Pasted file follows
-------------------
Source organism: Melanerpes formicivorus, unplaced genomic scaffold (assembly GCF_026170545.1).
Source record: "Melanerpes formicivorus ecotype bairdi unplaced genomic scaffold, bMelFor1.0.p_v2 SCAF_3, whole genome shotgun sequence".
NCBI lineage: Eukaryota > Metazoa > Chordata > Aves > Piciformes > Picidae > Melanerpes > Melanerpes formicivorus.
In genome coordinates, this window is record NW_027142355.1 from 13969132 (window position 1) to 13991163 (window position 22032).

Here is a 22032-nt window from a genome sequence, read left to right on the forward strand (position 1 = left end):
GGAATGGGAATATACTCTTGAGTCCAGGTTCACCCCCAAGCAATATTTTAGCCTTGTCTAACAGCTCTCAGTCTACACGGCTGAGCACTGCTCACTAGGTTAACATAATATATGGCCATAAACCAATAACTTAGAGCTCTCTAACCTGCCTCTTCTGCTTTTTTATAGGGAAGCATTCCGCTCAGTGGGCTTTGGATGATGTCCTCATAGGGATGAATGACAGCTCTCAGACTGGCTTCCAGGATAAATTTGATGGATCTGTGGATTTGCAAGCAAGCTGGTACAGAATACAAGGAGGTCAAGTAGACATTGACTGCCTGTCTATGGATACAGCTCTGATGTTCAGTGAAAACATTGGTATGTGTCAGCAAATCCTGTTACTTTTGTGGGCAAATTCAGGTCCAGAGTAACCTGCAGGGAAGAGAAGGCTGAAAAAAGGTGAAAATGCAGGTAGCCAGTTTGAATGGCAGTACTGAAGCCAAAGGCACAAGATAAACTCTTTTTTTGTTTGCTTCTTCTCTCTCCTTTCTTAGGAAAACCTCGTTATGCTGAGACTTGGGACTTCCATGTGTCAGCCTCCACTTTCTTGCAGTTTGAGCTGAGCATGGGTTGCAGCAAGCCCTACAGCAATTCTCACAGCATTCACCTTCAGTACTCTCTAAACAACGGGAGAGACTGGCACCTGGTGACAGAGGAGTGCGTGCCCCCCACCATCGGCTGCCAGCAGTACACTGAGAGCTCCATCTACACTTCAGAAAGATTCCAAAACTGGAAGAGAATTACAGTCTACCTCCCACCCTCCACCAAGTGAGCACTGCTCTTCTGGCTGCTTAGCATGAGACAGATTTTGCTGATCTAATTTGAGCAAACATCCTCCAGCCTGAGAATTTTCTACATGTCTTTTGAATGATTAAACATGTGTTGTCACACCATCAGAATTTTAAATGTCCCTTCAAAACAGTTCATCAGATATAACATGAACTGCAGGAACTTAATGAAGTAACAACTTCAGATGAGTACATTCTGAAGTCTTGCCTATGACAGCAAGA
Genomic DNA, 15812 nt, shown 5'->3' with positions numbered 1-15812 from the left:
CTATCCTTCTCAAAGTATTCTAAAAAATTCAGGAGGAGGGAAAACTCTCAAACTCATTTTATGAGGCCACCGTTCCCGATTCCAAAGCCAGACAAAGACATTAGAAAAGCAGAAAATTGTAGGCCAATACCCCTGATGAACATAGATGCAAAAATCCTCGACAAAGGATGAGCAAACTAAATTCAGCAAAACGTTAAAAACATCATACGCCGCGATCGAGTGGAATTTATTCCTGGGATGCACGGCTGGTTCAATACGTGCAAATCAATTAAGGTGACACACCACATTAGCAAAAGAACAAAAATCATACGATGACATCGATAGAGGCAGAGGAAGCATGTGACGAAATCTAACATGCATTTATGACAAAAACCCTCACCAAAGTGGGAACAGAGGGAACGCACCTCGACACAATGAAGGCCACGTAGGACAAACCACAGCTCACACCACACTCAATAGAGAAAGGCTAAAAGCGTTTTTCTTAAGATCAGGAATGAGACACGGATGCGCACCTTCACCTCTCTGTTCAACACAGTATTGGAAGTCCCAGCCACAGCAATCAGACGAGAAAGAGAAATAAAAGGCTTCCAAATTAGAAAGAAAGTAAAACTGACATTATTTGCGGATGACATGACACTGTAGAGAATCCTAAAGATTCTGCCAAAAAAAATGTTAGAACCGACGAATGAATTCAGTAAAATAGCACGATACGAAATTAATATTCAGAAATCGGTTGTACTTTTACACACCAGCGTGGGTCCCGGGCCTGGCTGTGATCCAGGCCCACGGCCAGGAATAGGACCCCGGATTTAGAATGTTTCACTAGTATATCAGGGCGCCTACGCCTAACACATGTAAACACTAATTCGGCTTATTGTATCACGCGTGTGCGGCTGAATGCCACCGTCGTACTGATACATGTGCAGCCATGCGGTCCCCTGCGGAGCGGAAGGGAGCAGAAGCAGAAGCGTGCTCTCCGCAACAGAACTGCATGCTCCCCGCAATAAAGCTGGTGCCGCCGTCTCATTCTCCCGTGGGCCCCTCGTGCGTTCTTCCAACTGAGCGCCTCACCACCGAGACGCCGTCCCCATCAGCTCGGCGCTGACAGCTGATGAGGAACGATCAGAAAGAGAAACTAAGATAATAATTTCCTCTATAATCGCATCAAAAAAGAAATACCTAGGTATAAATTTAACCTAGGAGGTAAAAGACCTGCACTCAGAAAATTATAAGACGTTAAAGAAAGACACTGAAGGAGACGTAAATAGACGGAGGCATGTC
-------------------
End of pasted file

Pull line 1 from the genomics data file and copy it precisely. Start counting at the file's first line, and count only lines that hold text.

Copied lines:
Source organism: Melanerpes formicivorus, unplaced genomic scaffold (assembly GCF_026170545.1).